3 Causes of Damage to Peroneal Nerve
The three main causes of peroneal nerve damage can be categorized as:
- Underlying Disease
Injury/Trauma No other nerve in the body is as frequently subjected to trauma as is the peroneal nerve, also called the fibular nerve. A sharp blow to the outside of the knee, such as may happen while playing sports or in a car accident is a frequent cause of peroneal nerve damage resulting in some degree of drop foot. If the fibula, the bone in the lower leg, is actually fractured or broken, the peroneal nerve is in serious danger of suffering injury.
Since the peroneal nerve is connected to the sciatic nerve, an injury higher up on the body can cause injury to the peronal nerve. For instance, a broken hip, such as an elderly person might suffer in a fall, can lead to peroneal neuropathy. Surgery itself can cause problems, particularly complications from hip replacement surgery or spinal fusion operations.
Immobility/Compression Immobility and compression of the leg refers to circumstances that put pressure on the knee such as wearing a plaster cast. While wearing a cast on a broken leg cannot be avoided, a person should not hesitate to tell his or her doctor if the cast is too tight. Lying immobile for an extended period of time as when in a coma, also puts pressure on the back of the knee which can be problematic.
Another cause of neuropathy of the peroneal nerve is one that is easily avoided: the tendency of women to cross their legs at the knee whenever they are sitting down. Eventually, a woman in middle age may start to notice a reduced lack of feeling behind her leg and knee, which is one of the symptoms of damage to the fibular nerve. Women should learn to be conscious of sitting with crossed legs for a long time.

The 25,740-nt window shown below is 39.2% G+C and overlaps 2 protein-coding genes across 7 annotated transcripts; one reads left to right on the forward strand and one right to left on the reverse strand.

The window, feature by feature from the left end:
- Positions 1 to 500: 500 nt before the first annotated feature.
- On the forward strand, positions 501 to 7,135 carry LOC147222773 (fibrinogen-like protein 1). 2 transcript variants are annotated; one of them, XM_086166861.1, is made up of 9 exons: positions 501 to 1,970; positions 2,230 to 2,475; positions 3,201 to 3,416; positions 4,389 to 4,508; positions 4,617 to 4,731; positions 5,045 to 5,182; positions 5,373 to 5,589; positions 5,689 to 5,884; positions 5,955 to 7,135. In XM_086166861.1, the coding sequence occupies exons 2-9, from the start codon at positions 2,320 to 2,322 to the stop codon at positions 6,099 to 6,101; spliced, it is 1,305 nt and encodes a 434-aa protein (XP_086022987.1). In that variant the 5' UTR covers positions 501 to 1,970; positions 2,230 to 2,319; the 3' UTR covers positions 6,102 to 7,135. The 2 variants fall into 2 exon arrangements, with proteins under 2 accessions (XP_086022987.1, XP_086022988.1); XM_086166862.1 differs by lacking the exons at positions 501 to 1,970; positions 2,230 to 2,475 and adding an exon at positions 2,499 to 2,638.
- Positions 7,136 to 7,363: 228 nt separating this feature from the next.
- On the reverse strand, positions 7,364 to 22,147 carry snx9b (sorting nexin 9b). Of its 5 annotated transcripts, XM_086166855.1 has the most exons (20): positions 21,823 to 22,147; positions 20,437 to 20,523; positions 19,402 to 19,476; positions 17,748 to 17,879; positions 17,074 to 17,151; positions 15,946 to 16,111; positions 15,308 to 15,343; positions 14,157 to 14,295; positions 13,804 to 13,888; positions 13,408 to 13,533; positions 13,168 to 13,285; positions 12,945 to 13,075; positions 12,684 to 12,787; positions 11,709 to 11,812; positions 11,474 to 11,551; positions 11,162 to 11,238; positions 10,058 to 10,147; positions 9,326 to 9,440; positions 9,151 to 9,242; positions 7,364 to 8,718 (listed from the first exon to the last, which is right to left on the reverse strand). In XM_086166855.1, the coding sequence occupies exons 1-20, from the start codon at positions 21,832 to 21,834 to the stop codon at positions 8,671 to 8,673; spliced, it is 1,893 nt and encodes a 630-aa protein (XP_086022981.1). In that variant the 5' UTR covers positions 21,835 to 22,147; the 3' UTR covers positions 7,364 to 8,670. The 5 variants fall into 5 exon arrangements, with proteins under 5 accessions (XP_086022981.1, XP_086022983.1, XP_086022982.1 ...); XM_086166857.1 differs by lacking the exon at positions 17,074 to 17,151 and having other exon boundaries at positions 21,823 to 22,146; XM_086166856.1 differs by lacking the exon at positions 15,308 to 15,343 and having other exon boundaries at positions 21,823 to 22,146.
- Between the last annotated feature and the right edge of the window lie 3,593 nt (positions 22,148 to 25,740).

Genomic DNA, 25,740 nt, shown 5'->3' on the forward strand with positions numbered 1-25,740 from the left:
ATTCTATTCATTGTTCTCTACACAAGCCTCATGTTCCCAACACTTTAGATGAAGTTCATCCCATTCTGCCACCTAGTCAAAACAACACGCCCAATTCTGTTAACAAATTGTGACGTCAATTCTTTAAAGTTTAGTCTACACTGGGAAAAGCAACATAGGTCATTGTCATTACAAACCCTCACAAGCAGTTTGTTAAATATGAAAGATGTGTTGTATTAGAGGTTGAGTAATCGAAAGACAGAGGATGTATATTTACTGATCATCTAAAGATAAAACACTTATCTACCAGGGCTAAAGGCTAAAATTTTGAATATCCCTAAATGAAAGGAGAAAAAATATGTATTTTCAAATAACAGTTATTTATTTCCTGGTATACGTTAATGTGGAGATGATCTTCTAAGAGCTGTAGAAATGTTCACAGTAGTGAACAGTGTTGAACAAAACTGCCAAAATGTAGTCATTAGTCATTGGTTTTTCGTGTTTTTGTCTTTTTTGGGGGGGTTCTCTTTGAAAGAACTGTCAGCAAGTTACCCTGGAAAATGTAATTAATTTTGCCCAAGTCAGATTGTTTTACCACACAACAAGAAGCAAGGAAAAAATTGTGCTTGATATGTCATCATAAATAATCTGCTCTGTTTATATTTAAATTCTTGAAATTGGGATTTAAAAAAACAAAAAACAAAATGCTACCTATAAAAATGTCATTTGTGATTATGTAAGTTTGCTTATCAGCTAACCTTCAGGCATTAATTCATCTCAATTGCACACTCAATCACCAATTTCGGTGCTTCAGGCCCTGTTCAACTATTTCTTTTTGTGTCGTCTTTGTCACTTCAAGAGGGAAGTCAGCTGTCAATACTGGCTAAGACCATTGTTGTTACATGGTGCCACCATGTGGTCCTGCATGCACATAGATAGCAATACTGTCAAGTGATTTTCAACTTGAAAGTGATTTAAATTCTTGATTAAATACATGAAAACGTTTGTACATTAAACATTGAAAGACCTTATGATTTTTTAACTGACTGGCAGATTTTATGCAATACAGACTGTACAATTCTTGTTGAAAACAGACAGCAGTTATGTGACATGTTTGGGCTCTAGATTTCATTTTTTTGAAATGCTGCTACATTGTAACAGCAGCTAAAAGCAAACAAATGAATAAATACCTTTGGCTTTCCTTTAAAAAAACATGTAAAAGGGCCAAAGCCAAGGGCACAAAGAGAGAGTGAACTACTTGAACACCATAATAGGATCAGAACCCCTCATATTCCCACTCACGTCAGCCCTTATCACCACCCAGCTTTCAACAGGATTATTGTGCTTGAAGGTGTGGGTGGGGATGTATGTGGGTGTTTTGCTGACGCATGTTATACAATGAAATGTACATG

Another common activity that can cause problems with your peroneal nerve is the frequent wearing of high, snug boots. Obviously, this is more of an issue for women who live in cold climates.
Underlying Disease Different diseases can can sufficient weakness or damage to the peroneal nerve to cause foot drop. These include Parkinson’s disease, muscular dystrophy, diabetes, and the inherited disorder Charcot-Marie-Tooth disease. Long periods of alcohol abuse can also contribute to peroneal neuropathy, as well as to nerve damage throughout the body. Anorexia is another risk factor for nerve damage.
Read about the symptoms of peroneal nerve damage.
What is the Peroneal Nerve?
The peroneal nerve or (fibular nerve) is a branch of the sciatic nerve which crosses from behind the knee and then around the outside of the knee, to enter the muscles of the outside of the leg. It’s thickness is similar that that of a writing pen.
The purpose of the peroneal nerve is to supply energy and stimulation to the calf, ankle, foot, and toes. Whether or not you can move your foot normally depends on the health of this extremely important peroneal nerve.